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The Small Aleph

By Rabbi Raymond Beyda

The book of Vayikra, the third of the five books of Moses, begins with a detailed catalogue of the individual offerings brought for all types of situations. G-d called out to Moshe and invited him into the Tent of Meeting in order to communicate these laws to him. Our Masoret -- tradition -- requires that the letter Aleph in the word Vayikra be written by the scribe smaller than the other letters of the Torah scroll. It is called Aleph ze-ira- the small Aleph.

Some commentators explain the significance of this law as a reference to humility. Moshe did not want the honor he would get if the Torah announced that Hashem called out to him directly and invited him into a private meeting in the Tent of Meeting. He was forced, however, to write all the letters of the Torah without exception and so he wrote this Aleph smaller than the other letters.

Others add that the Aleph is written small in this particular place, because it is the beginning of the book that deals with service to Hashem through sacrificial offerings. In Tehillim, King David points out that G- d desires a broken spirit -- humility -- rather than a sizable offering. "Zibhay Elokim ruah nishbarah" -- "The sacrifices of G-d are a broken spirit; A contrite heart G-d will not despise." [Teh 51:16]. As a hint to this concept Moshe wrote the letter Aleph small at the beginning of the book of Vayikra that deals with the subject of sacrificial requirements.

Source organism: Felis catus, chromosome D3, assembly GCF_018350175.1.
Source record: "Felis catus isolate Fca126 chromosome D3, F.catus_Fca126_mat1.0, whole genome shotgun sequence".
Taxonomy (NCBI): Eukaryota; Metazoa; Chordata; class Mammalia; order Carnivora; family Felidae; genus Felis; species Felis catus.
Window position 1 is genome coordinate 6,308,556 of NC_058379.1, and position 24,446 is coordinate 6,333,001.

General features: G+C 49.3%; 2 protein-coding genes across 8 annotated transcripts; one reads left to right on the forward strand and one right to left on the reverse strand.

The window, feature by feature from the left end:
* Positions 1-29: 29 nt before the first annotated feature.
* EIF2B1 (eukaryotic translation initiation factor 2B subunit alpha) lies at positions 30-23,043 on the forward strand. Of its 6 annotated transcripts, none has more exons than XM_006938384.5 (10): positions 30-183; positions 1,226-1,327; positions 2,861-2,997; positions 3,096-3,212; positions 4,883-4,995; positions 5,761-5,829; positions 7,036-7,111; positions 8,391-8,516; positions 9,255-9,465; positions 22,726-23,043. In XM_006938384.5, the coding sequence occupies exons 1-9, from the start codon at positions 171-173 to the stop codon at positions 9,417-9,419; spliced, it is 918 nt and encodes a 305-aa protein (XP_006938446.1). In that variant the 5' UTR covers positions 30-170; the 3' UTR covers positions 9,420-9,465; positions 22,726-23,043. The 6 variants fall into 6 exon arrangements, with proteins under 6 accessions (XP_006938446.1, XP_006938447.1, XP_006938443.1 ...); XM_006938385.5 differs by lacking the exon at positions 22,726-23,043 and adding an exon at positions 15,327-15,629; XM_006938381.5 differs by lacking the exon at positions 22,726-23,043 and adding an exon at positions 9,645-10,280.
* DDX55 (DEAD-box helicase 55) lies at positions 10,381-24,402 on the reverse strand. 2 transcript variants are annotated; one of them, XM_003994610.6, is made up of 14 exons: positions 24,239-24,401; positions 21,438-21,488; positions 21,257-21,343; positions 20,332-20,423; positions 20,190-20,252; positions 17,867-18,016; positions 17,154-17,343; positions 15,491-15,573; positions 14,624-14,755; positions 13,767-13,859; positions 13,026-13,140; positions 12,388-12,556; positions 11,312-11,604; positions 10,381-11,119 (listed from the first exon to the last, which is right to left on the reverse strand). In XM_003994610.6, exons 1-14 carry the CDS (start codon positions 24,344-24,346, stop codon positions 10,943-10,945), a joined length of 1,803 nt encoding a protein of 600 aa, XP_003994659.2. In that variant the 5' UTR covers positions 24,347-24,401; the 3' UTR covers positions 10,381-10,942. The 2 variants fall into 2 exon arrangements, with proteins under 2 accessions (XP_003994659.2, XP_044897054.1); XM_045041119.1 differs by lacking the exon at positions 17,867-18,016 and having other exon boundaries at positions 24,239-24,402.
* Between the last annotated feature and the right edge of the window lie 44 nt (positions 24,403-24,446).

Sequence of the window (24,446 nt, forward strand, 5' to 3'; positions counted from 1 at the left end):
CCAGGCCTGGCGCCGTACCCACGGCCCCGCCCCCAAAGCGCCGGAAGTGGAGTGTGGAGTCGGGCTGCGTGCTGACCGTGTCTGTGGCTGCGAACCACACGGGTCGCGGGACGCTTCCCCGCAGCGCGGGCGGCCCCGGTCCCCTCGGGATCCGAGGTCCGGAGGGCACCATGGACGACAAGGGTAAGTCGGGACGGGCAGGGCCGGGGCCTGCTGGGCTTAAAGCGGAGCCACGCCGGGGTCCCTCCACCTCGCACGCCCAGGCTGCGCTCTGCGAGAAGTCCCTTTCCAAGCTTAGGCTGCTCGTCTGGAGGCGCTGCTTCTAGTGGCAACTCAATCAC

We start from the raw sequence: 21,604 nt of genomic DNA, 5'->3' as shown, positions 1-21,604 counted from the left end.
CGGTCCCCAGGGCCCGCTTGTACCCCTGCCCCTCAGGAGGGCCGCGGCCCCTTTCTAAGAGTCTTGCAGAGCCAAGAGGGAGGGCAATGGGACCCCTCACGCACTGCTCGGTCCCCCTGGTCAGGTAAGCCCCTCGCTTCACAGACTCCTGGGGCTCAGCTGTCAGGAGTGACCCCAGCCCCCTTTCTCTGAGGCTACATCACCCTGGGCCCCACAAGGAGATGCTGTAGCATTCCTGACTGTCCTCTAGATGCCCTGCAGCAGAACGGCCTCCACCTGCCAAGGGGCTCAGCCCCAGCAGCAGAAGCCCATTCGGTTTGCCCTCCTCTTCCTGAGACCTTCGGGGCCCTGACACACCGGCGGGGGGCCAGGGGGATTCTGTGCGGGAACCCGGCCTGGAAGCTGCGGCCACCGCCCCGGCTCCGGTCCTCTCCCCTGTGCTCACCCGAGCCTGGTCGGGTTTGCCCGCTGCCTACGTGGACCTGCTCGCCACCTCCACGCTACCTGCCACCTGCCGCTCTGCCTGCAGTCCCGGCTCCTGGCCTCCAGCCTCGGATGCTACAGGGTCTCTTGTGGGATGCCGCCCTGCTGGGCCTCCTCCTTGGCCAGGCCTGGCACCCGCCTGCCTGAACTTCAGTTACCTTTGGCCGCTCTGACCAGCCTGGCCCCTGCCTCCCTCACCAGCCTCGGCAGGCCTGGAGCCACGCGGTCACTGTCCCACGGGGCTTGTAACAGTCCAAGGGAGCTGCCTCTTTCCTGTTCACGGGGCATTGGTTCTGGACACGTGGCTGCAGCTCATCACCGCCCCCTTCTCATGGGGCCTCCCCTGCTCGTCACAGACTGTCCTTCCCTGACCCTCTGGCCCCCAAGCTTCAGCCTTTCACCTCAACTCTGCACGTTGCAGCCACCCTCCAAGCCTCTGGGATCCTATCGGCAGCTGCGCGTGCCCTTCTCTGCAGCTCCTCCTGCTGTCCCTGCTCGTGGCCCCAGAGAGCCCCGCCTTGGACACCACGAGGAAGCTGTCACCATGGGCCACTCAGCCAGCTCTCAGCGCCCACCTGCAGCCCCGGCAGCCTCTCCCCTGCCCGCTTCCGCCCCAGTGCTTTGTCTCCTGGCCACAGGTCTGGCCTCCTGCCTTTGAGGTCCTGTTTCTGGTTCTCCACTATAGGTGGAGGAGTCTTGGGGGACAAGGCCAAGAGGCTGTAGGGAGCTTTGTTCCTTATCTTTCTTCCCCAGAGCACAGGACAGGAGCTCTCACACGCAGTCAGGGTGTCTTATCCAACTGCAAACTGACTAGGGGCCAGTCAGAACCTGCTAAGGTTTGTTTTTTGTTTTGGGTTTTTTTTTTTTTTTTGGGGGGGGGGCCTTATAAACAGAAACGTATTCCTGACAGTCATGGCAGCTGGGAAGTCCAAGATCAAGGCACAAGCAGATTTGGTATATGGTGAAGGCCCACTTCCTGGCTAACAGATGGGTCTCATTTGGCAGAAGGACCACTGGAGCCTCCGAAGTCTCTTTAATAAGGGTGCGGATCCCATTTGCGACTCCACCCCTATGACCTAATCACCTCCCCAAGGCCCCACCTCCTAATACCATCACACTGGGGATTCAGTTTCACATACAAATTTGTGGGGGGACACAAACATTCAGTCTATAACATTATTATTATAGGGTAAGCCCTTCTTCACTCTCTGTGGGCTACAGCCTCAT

Rabbi Obadiah Hadayah, zt'l, taught that the small Aleph, stands for the number 1, signifying unity. Moshe Rabenu worked diligently as the leader of our people with the goal of maintaining unity. Every Jew is part of the unit called Yehudi and all must feel responsible for every other person in the nation. The Torah hints again at this ideal in the second verse where it says, "Adam -- a person -- singular -- who might offer a sacrifice to G-d, --from the cattle and the sheep you all -- plural -- shall bring your offering." The verse opens in singular and closes in plural. When one improves his or her spirituality by serving G-d one is offering on behalf of all the people.

Shabbat Shalom
Raymond J Beyda

Text Copyright 2004 Rabbi Raymond Beyda and



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